ICYMI: MURPHY QUESTIONS ATTORNEY GENERAL LORETTA LYNCH ON JUVENILE JUSTICE PROGRAMS FOR GIRLS, SMART GUN TECHNOLOGY

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WASHINGTON—Today, in a U.S. Senate Appropriations Subcommittee on Commerce, Justice, Science, and Related Agencies hearing on the U.S. Department of Justice’s (DOJ) FY 2017 Budget Request, U.S. Senator Chris Murphy (D-Conn.) questioned United States Attorney General about funding for programs related to girls in the juvenile justice system and pressed for additional research into smart gun technologies. 

During the hearing, Murphy emphasized that Connecticut is a national leader in providing evidence- and community-based programs that target the special needs of girls in the juvenile justice system. Murphy noted, however, that the DOJ budget request does not include sufficient funding for these important programs, and asked Attorney General Lynch to address the lack of funding. 

Murphy also asked Attorney General Lynch to provide an update on the actions that DOJ, in conjunction with the Departments of Homeland Security and Defense, is taking to support research on gun safety technology, as directed by President Obama’s executive action to reduce gun violence. Murphy highlighted that the agencies’ work could encourage private gun manufacturers and sellers to advance their own research, and ultimately improve gun safety.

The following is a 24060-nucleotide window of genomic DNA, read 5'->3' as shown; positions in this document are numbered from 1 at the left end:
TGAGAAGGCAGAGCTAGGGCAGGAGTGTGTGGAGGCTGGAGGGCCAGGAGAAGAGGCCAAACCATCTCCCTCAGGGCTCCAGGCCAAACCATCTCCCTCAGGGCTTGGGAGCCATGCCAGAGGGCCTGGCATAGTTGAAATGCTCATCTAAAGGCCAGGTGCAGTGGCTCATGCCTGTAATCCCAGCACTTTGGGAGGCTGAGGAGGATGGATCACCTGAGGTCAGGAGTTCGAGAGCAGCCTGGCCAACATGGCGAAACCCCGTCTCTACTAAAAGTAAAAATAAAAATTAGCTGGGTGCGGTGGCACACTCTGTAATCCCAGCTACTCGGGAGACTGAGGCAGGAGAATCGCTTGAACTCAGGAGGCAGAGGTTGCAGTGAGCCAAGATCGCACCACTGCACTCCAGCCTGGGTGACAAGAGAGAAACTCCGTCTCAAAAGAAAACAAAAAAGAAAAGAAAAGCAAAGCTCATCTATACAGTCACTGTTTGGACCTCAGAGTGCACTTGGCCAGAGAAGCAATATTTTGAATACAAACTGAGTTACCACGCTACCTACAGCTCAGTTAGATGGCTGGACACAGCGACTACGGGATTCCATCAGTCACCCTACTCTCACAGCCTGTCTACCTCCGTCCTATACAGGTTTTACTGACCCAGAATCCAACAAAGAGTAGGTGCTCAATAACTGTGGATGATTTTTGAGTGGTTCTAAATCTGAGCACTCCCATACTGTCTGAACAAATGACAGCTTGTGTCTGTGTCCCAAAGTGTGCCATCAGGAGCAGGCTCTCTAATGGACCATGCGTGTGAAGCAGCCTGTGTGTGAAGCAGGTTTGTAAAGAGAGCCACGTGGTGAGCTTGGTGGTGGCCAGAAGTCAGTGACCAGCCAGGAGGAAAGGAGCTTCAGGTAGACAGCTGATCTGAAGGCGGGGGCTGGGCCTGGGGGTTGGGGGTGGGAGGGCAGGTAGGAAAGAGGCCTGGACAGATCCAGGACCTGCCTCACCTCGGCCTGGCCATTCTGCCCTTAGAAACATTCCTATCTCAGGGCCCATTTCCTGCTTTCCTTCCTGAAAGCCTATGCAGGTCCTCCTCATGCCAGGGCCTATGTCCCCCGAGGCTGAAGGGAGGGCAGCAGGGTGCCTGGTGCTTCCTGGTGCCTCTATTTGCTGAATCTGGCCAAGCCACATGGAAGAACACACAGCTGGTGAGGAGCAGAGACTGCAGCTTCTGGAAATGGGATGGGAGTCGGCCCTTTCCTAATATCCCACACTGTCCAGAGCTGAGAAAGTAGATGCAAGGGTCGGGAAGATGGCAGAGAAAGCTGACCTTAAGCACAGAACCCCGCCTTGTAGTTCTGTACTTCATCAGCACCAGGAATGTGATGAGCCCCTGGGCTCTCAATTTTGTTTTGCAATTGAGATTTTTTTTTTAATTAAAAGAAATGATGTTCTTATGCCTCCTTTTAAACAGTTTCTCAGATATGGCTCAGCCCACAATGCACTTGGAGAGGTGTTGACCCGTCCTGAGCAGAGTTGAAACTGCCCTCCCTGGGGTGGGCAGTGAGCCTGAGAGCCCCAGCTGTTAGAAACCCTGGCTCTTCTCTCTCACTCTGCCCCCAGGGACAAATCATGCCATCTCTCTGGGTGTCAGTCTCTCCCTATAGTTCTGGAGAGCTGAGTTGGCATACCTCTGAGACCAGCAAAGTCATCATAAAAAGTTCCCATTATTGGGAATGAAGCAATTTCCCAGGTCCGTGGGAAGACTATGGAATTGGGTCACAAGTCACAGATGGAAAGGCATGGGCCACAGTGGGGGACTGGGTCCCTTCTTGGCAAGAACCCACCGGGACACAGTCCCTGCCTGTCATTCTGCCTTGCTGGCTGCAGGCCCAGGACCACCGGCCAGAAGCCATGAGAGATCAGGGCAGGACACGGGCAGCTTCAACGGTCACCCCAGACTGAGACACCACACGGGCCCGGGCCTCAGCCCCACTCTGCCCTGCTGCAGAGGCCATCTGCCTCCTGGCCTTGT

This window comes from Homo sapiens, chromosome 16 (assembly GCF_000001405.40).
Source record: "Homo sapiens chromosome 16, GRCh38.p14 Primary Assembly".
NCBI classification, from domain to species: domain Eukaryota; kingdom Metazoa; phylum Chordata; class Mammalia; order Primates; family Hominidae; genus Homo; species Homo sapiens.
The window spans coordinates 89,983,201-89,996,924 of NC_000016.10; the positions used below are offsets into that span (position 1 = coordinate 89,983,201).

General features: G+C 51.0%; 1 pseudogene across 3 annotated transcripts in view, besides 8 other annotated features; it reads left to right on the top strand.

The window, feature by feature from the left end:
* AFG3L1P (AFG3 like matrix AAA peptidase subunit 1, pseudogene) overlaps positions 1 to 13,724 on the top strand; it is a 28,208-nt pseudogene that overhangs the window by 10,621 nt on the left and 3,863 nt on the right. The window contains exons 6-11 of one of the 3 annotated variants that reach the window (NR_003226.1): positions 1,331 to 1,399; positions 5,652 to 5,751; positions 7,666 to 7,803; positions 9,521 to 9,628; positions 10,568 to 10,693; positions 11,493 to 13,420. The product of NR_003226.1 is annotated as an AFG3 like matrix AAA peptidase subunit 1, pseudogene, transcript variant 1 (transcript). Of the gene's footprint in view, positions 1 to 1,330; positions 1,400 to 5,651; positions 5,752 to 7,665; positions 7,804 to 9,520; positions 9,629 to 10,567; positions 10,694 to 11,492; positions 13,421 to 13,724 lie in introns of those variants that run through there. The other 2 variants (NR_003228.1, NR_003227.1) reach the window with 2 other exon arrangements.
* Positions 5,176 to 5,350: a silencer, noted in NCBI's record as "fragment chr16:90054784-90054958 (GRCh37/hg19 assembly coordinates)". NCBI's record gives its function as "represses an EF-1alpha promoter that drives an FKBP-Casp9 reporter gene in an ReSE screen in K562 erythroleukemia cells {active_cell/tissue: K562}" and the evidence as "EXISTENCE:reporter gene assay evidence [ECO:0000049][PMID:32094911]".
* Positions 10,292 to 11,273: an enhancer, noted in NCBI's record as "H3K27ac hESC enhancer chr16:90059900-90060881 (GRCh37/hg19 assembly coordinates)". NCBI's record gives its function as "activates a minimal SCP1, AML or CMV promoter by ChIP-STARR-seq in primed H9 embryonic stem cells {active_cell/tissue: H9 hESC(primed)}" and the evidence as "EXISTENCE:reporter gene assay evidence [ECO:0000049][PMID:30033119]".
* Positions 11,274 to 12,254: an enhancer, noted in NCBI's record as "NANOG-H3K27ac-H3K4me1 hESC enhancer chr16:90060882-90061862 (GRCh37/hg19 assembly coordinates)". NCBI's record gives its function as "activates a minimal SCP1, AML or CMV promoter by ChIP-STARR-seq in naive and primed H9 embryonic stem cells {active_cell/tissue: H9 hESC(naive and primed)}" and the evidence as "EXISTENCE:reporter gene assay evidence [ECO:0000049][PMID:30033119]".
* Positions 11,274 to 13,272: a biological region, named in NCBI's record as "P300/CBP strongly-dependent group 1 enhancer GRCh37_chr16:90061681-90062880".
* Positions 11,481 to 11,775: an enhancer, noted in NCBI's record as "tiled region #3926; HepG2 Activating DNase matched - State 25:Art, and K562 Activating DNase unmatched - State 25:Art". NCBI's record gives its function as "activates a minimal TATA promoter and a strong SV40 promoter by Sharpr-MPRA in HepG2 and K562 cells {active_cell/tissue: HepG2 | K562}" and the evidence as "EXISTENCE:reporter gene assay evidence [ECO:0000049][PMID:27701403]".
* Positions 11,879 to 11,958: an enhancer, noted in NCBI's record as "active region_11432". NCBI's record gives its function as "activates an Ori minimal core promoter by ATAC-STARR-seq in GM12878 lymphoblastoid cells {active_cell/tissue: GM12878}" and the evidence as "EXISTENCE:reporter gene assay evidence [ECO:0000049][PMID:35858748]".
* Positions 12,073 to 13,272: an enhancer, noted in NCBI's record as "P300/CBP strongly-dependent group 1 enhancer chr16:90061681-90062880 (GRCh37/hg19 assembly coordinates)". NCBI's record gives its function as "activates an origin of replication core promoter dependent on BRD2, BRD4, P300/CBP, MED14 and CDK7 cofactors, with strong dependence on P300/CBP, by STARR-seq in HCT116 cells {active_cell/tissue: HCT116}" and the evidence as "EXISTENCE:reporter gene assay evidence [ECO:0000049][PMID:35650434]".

The full text of Senator Murphy’s exchange with Attorney General Lynch is below:

Senator Murphy: I’m constantly impressed at your ability to handle the remarkable breadth, scope, and variety of questions that you get at these hearings. I have three to add to the list and I appreciate your indulgence.

The first is on a program that I know is very dear to your heart and that is our continued efforts to create gender-responsive juvenile justice systems. In Connecticut, we have been a national leader in recognizing that girls, more than almost anyone else, tend to get the short end of the stick in our juvenile justice system. For instance, a lot of status offenders that are girls end up in prison simply because we don’t have gender appropriate alternatives to incarceration.

And in the 2016 omnibus, there was $2 million for competitive grants focused on girls in the juvenile justice system. DOJ, you have not requested additional funds for the Girls in the Juvenile Justice System Program for 2017. I just want to ask you why that is. If you think that we’re still in the process of expending those earlier funds or if there are other parts of the budget that may help to seed some of the programming like that in Connecticut, which really has set some national models for how you treat girls in the juvenile justice system.

Attorney General Lynch: Well thank you for that important issue. It is indeed an important issue and I actually don’t have that information at my fingertips now, and I’d appreciate the opportunity to get back to you on that because it is such an important issue.

I will also note that the issue of how we handle issues of gender is something that we take very seriously. We’ve been working with local law enforcement and with OJP. We just recently released a guidance for state and local counterparts on reducing and eliminating gender bias in law enforcement and that was a collaborative effort – one that we think is going to be very helpful. And it focuses not just on issues of domestic violence and sexual assault, but how law enforcement deals with young people who are dealing with gender issues, particularly our LGBT youth community as well.